Jesuit's tea, Mexican-tea, payqu (paico), epazote, mastruz, herba sanctæ Mariæ... this "invasive" beauty was (is) the world's #1 pervasive carminative (fart killer) which was globally used as the most effective intestinal worms and parasites before capitalism put it in a pill form, made us forget it was useful, and identified it as a "pesky weed." And although I've since realized that it's National "Scavenger Hunt" Day—and not "Scavengers" which I interpreted as "Forager's" and got excited to talk about foraging medicines—let's take a shallow dive into this stinky sweat to tempt you into a deeper dive in the form of a paid presentation from yours truly.
Kids like farts; adults don't. So to all of my 9 adult subscribers, I can say with 100% confidence that you could walk outside right now and find this potent gas assassin (gassassin?...yes, gassassin)... and find this potent gassassin™ in a nearby field or, as they prefer, upturned soil prepped for a new (probably unnecessary) construction.
WHAT'S IN A NAME
The name in english is "wormseed," but let's be honest, if you know this herb at all, you don't know it by it's english name.
The word "epazote" comes from the nahuatl word epazōtl which means "stinky sweat"in reference to it's smell which is akin to a skunk's spray. The freshly picked branches also look like skunk tails as they begin to droop. I couldn't find a picture of this online and all my epazote is semi-dehydrated at the moment, so just take my word for it...
Epazote helps break the wind of the magical fruit (beans) by dismantling the harder to digest compounds in some foods. In general,
Carminatives are herbs that help promote digestion and relieve bloating and flatulence. The word carminative comes from the Latin meaning to “comb out”. The ancient Greeks stated carminatives “help to relax the gross humours from whence the wind arises, combing them out like knots in wool.”1 This is a long way of saying carminatives relax smooth muscles to relieve cramping and help expel gas.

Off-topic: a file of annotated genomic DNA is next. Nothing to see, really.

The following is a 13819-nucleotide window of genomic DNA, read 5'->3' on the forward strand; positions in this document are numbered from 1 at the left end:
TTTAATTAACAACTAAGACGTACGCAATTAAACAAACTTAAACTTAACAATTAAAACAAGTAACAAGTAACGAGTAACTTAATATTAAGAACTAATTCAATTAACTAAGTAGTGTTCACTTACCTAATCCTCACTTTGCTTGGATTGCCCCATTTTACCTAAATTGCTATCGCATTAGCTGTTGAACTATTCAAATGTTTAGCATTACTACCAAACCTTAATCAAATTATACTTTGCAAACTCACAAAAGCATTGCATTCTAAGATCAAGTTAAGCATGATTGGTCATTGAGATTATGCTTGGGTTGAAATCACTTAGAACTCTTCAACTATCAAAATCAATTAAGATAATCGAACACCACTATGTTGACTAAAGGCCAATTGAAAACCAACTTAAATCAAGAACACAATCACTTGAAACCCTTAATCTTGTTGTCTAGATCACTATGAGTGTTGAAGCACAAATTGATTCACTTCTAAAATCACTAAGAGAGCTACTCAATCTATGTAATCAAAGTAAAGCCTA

Carminatives contain essential oils that impart their medical effects. After consuming a carminative, one detects a pleasant aromatic taste followed by increased circulation to the digestive tract. Within a few minutes, smooth muscles and sphincters relax relieving cramping pains and often releasing trapped gas resulting in eructation and/or flatulence. The precise mechanism of carminatives is unknown, but the essential oils have an irritant effect on mucous membranes causing capillaries to dilate and increase blood flow. In addition, these oils normalize peristalsis (the rhythmic movement of the intestines) and relax sphincters, thereby facilitating the passage of food and also make it easier to expel gas.
But let's not bury the leed; this shiz does more than make in-person status report meetings more comfortable for everyone. This champion helps with:
Irritable bowel syndrome (IBS)
It also causes contractions in the uterus wall, so whatever is attached to it won't be attached to it for long after a nice, strong tea made out of this terpentine-smelling marijuana look-alike. (So take precaution, or take more tea, depending on what's clinging to said wall and whether or not you'd like it to stay there). Seriously though, if you're traveling to Latin America, be sure to avoid refried beans and chilaquiles with salsa verde—they generally have epazote. Alternatively, stock up in your ninth month to make a nice afterbirth tea.
That's all you get for free today. I got a job I gotta do. Google the rest OR consider taking a deep dive into epazote and other herbs with a paid membership to Pinchido. Did that sales pitch work? Let me know when you or a group of you and your friends would like to begin a custom series of workshops and cooking classes at firstname.lastname@example.org.